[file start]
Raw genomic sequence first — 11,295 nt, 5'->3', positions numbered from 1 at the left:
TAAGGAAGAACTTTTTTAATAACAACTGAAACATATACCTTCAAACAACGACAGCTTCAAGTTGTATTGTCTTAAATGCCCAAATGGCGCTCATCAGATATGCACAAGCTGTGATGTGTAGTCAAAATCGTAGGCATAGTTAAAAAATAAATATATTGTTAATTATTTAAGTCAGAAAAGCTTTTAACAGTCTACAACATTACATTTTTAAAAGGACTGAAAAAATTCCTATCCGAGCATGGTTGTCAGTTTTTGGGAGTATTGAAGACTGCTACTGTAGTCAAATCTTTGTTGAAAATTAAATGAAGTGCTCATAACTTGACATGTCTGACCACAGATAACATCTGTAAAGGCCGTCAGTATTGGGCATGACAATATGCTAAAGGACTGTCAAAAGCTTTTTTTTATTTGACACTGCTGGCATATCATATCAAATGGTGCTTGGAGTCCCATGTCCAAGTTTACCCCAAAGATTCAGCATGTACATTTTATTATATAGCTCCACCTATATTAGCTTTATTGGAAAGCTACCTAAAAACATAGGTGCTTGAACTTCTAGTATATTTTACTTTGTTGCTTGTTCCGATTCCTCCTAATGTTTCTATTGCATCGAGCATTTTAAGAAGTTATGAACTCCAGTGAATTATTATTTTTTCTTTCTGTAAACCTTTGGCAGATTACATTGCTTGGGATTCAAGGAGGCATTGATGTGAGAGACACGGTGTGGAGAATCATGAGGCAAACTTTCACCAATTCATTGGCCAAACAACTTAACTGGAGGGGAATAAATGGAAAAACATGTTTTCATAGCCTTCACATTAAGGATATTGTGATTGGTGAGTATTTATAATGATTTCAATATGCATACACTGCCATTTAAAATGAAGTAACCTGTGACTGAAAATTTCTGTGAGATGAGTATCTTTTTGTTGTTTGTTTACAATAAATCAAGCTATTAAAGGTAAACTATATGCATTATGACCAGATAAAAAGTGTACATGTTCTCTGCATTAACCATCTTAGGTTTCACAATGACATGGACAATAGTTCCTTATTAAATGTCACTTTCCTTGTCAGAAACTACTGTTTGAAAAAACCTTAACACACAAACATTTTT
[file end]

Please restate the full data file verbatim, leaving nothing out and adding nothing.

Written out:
Raw genomic sequence first — 11,295 nt, 5'->3', positions numbered from 1 at the left:
TAAGGAAGAACTTTTTTAATAACAACTGAAACATATACCTTCAAACAACGACAGCTTCAAGTTGTATTGTCTTAAATGCCCAAATGGCGCTCATCAGATATGCACAAGCTGTGATGTGTAGTCAAAATCGTAGGCATAGTTAAAAAATAAATATATTGTTAATTATTTAAGTCAGAAAAGCTTTTAACAGTCTACAACATTACATTTTTAAAAGGACTGAAAAAATTCCTATCCGAGCATGGTTGTCAGTTTTTGGGAGTATTGAAGACTGCTACTGTAGTCAAATCTTTGTTGAAAATTAAATGAAGTGCTCATAACTTGACATGTCTGACCACAGATAACATCTGTAAAGGCCGTCAGTATTGGGCATGACAATATGCTAAAGGACTGTCAAAAGCTTTTTTTTATTTGACACTGCTGGCATATCATATCAAATGGTGCTTGGAGTCCCATGTCCAAGTTTACCCCAAAGATTCAGCATGTACATTTTATTATATAGCTCCACCTATATTAGCTTTATTGGAAAGCTACCTAAAAACATAGGTGCTTGAACTTCTAGTATATTTTACTTTGTTGCTTGTTCCGATTCCTCCTAATGTTTCTATTGCATCGAGCATTTTAAGAAGTTATGAACTCCAGTGAATTATTATTTTTTCTTTCTGTAAACCTTTGGCAGATTACATTGCTTGGGATTCAAGGAGGCATTGATGTGAGAGACACGGTGTGGAGAATCATGAGGCAAACTTTCACCAATTCATTGGCCAAACAACTTAACTGGAGGGGAATAAATGGAAAAACATGTTTTCATAGCCTTCACATTAAGGATATTGTGATTGGTGAGTATTTATAATGATTTCAATATGCATACACTGCCATTTAAAATGAAGTAACCTGTGACTGAAAATTTCTGTGAGATGAGTATCTTTTTGTTGTTTGTTTACAATAAATCAAGCTATTAAAGGTAAACTATATGCATTATGACCAGATAAAAAGTGTACATGTTCTCTGCATTAACCATCTTAGGTTTCACAATGACATGGACAATAGTTCCTTATTAAATGTCACTTTCCTTGTCAGAAACTACTGTTTGAAAAAACCTTAACACACAAACATTTTT